Sramana Mitra: Talk to me a little bit about competition. This is very standard, right? Going from an on-premise to SaaS subscription model, businesses will always take a hit and then come back to a growth path. That’s very standard process. My next question is more a question on competitive landscape ecosystem. What is your positioning? What makes customers choose you over other competitors and who are those competitors?
Hamid Shojaee: Our biggest and most successful competitor has been Atlassian.
Sramana Mitra: Australian company, right?
Hamid Shojaee: That’s right. What’s interesting is that since the early years, the market has changed quite a bit over the years. In the 2002 to 2010 time frame, I’d say that developers were married to the stack of tools that they used. If for example you were a Java shop, you wanted to use Java-developed tools. Because I was from Microsoft, our product was dot net-based. Therefore, we grew much more rapidly in the dot net world than the Java world. If you used anything other than dot net, you probably didn’t have our product because you have to install dot net on your servers. All that stuff mattered because non-dot net developers would not touch those tools. That’s just the way they are.
That started going away once the transition to SaaS started happening because nobody cares now what platform their website is running on now. Atlassian being non-dot net grew as a result of non-dot net adoption growing more rapidly than dot net adoption. Microsoft already had a large base of developers that we were selling into. That flattened out fairly quickly. The open source world was growing very rapidly. This is all speculation but if I were to speculate, a lot of Atlassian’s growth has to do with this open source movement over the past 15 years. They have their product that competes directly with our product.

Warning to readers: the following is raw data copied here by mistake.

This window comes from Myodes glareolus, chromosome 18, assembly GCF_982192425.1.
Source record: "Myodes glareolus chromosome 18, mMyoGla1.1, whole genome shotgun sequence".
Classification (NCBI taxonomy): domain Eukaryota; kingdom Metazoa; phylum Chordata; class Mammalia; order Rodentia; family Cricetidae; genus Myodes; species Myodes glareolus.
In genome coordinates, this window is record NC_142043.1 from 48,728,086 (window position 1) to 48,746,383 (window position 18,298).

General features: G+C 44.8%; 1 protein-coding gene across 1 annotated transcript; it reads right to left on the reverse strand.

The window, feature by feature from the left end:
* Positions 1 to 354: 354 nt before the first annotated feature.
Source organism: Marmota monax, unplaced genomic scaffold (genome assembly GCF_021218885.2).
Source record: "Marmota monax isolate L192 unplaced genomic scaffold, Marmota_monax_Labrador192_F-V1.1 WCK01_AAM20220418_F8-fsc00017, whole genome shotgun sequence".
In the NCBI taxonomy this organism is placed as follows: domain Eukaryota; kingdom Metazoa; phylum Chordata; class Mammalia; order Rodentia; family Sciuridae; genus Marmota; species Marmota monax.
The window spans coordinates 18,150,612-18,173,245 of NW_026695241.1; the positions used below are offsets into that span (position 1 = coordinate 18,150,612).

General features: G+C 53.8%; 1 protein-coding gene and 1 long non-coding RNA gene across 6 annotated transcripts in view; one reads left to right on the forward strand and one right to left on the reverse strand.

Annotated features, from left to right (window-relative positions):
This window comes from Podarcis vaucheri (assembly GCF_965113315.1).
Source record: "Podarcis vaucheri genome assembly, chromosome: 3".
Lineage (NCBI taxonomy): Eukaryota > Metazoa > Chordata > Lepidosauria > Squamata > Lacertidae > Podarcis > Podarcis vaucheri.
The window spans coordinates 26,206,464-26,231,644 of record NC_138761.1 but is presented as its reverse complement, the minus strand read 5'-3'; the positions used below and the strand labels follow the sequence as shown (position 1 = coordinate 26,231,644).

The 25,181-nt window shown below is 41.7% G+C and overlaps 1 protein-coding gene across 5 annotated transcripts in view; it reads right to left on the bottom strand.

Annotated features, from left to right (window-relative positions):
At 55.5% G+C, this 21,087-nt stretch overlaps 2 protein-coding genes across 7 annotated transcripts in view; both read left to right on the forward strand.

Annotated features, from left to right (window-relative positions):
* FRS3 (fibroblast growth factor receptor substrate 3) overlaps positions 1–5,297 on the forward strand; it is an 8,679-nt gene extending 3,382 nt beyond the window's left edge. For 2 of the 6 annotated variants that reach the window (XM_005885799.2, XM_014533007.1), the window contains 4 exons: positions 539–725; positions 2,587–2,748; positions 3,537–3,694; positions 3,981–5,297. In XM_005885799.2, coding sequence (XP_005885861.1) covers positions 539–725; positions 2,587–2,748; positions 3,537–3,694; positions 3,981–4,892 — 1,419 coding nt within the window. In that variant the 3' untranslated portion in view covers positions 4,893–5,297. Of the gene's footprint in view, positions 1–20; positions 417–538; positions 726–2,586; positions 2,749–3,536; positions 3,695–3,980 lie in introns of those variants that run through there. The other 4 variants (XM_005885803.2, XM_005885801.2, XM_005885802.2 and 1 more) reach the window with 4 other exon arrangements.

What we have done in the past several years with the way we differentiate our products from everyone is we really focused on user experience much more than most companies do. Our product is a little bit more intuitive. This is something that customers agree on. It’s more intuitive and easier to use. If the tool doesn’t get used, it’s completely worthless. Making sure it’s easy to use for the team members is critical.
The other thing we have done is focus on this scrum community. For the past five to six years, we recognized this scrum as probably one of the best place to develop software. What we’ve done is create the educational material to learn scrum and also create the tools to help you easily implement scrum within the organization. That’s been the key for us to become the number one selling scrum software.
Sramana Mitra: You’re a $5 million company. You’ve made the switch from a licensed software to SaaS. Are you doing a suite of products?
Hamid Shojaee: Axosoft development tools has a suite of products. It’s a scrum tool, which is our flagship product. We have a bug tracker, which we’ve made free with the $1 contribution to our Axosoft Startup Grant Program as a means to get every development in the world to have a great tool to use that’s powerful, feature-rich, and free. So, there’s no barrier to entry. We have a help desk ticketing tool. That’s the suite of development tools. The whole suite is geared towards software developers.
In our history, we’ve experimented with a variety of different things. Everyone’s come out with this Google 20% time. Before we even knew about that concept, what we had implemented at Axosoft and still do to this day, every year after major releases, is that we’ll take 30 days off for the bug team and have them work on an unrelated product as a means of education for the teams to be able to expose themselves to technologies that they might not have day-to-day exposure to as well as to try out new ideas and see what kind of soft spot sticks. That 30-day process has created a number of things for the company. We have a website called transferbigfiles.com and that is a result of one of those projects. Now, it’s a product that has its revenues. We have another product called Pure Chat, which is also a result of one of those experiments that also has its own product. It has no revenues yet but the user adoption on that is pretty phenomenal.